As many today already know, it is not a good practice to simply rely on workplace-sponsored retirement accounts. You must have alternate ways to save, such as stashing extra saving into a personal retirement account (IRAs in short).
IRAs are a good way to save since they make for a better compound and offer better tax benefits. The amount of benefits you get, however, depends on which type you select traditional or Roth.
When it comes to choosing ones, things can get confusing. After all, as of 2015-2016, yearly payments made to both are similar i.e. $5,500 per person for those under the age of 50, and $6,500 for those aged 50 and above. However, according to many experts, the Roth IRA stands as a better candidate since it is more flexible in terms of funding and withdrawing funds and offers bigger tax benefits.
According to Rick Meigs, 401kHelpCenter.com president, Roth IRA is definitely the better option. He particularly finds it better on account of the fact that it does not have the mandatory requirement of taking withdrawals at seventy and one half, and allows people to keep forwarding payments there.
While payments to a Roth IRA are indeed funded with post-tax earnings, they go on to become tax-free and can be withdrawn as such as well, in the event that the account is at least years old, and that you are at least 59 1/2 old at the time of distribution.
Meigs finds the feature of being able to contribute to Roth as long as one earns money particularly helpful, especially for those who intend to work beyond their past traditional retirement years. On the flip side, savers stand to pay a 10% penalty if they withdraw earnings before they turn 59 1/2. After that age, however, they can withdraw the contributions at any time.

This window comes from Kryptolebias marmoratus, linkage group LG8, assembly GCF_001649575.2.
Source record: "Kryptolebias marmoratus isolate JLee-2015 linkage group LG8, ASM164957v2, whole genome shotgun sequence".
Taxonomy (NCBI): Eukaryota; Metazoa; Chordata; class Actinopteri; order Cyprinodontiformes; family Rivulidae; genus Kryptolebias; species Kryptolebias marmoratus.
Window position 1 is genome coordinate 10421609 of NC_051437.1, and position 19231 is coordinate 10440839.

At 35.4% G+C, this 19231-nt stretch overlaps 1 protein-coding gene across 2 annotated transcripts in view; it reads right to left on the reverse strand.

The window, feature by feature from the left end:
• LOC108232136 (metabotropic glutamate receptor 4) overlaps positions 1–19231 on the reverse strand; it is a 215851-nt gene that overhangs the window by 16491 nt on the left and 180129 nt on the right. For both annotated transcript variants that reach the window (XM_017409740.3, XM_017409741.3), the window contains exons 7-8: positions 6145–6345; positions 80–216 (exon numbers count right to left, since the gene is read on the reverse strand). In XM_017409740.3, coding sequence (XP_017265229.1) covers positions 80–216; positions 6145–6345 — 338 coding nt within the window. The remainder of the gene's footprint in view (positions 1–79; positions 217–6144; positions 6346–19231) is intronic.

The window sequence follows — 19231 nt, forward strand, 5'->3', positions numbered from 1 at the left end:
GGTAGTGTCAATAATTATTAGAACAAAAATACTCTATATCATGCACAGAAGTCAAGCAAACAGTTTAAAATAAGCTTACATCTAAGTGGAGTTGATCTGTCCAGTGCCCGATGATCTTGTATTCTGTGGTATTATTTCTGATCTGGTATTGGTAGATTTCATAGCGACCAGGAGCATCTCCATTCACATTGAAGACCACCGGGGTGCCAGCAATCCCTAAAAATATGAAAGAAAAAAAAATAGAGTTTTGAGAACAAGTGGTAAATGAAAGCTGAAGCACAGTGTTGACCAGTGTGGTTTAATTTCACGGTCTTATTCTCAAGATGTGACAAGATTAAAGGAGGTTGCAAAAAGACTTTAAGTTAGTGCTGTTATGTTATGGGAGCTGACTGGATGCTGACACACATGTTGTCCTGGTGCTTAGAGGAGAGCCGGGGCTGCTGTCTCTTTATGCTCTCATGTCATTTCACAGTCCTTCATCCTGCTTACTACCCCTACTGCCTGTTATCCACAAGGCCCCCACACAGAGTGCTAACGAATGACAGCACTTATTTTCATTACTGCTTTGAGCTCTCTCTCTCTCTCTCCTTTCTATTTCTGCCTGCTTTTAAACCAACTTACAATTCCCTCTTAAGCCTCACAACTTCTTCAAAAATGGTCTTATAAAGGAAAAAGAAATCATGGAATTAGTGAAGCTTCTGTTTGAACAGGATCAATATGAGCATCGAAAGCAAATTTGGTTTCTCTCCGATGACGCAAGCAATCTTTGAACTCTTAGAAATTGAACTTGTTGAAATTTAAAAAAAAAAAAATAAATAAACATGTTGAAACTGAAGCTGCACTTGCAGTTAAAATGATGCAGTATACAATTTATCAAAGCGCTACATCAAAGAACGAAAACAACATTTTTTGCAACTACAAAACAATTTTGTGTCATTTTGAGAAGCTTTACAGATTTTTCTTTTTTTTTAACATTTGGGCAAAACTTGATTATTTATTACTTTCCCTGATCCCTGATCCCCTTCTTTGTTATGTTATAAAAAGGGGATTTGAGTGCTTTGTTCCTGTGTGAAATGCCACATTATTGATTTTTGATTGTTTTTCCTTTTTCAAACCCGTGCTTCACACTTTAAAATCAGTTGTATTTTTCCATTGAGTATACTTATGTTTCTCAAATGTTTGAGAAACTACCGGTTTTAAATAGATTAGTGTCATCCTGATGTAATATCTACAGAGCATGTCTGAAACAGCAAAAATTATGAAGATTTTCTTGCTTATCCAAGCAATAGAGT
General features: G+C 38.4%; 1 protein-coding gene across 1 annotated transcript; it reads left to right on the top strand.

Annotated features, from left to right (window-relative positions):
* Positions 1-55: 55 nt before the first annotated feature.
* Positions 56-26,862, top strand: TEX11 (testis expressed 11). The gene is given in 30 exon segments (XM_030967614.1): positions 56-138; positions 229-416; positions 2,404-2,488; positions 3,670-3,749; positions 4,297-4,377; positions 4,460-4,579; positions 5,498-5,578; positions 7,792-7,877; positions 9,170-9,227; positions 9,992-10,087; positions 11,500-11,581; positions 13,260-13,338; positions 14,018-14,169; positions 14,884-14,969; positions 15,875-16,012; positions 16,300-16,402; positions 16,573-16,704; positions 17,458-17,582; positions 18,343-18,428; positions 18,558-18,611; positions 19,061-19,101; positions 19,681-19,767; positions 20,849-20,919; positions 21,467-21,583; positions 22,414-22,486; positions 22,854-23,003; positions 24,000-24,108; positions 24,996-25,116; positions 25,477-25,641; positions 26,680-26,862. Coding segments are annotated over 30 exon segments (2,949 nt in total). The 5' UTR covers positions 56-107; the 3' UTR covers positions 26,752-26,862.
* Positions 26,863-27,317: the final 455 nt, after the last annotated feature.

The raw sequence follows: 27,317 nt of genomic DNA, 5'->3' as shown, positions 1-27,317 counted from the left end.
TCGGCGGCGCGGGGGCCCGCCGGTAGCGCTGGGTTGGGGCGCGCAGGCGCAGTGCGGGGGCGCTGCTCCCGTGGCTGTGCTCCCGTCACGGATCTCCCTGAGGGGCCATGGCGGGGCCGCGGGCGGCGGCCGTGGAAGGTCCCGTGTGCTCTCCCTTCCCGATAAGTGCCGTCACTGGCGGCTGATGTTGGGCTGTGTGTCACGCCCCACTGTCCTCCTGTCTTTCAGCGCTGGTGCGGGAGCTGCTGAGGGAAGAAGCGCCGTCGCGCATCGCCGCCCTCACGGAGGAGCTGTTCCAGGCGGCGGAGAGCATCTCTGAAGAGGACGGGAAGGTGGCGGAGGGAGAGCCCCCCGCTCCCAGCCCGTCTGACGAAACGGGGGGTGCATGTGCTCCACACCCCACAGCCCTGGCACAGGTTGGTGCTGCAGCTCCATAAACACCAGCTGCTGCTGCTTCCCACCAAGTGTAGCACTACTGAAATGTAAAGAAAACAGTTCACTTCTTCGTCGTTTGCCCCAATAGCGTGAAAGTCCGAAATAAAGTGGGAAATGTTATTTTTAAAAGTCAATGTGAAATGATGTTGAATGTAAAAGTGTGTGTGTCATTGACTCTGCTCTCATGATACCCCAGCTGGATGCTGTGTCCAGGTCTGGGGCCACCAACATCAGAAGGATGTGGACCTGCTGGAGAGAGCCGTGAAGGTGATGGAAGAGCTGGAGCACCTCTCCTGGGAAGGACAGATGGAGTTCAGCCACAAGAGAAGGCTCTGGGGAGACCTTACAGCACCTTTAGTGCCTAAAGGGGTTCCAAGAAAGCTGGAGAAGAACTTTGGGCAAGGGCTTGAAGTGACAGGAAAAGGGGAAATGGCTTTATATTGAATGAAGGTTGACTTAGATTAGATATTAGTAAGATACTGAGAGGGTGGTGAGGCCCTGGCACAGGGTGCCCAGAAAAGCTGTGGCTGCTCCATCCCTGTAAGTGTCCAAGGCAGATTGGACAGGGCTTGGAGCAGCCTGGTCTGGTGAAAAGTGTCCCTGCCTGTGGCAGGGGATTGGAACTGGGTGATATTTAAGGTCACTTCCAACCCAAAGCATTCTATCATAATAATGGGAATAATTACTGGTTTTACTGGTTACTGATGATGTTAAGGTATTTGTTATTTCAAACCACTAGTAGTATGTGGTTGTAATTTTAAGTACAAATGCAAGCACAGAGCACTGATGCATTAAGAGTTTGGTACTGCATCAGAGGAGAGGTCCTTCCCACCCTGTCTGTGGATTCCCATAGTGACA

It does not come without its problems, however. Sometimes, you may find that you are in fact “earning too much” to fund a Roth IRA. Roth IRAs are generally available exclusively to with a modified A.G.I. that is below of $132,000 in 2016. For married couples filing a joint tax return, this figure stands at $194,000.
In case your income renders you ineligible to funding a Roth IRA, you should consider the traditional IRA. It does have its own set of advantages.
Perhaps the biggest advantage of a traditional IRA is the fact that it allows you to claim a complete income-tax deduction for your contributions. To take that advantage, you must not have access to another work retirement plan, like a 401(k). The income cap for single filers who have access to any such plans is $61,000; they can get a partial deduction if their earning is above $61,000 but below $71,000. Income limits are trickier for married couples who file jointly, those with a plan have a limit that can be anywhere between $98,000 to $118,000. If you don’t have a plan but your spouse does, you can get a limit that stands anywhere between $184,000 and $194,000. Once again, if you don’t have another office-sponsored retirement plan, you can get the full tax deduction for your contributions no matter what your income is.
And in case you cannot claim tax breaks from traditional IRA altogether, you can still make nondeductible contributions to a traditional IRA. Since 2010, you also have the option to convert a traditional IRA to a Roth, regardless of your income and filing status.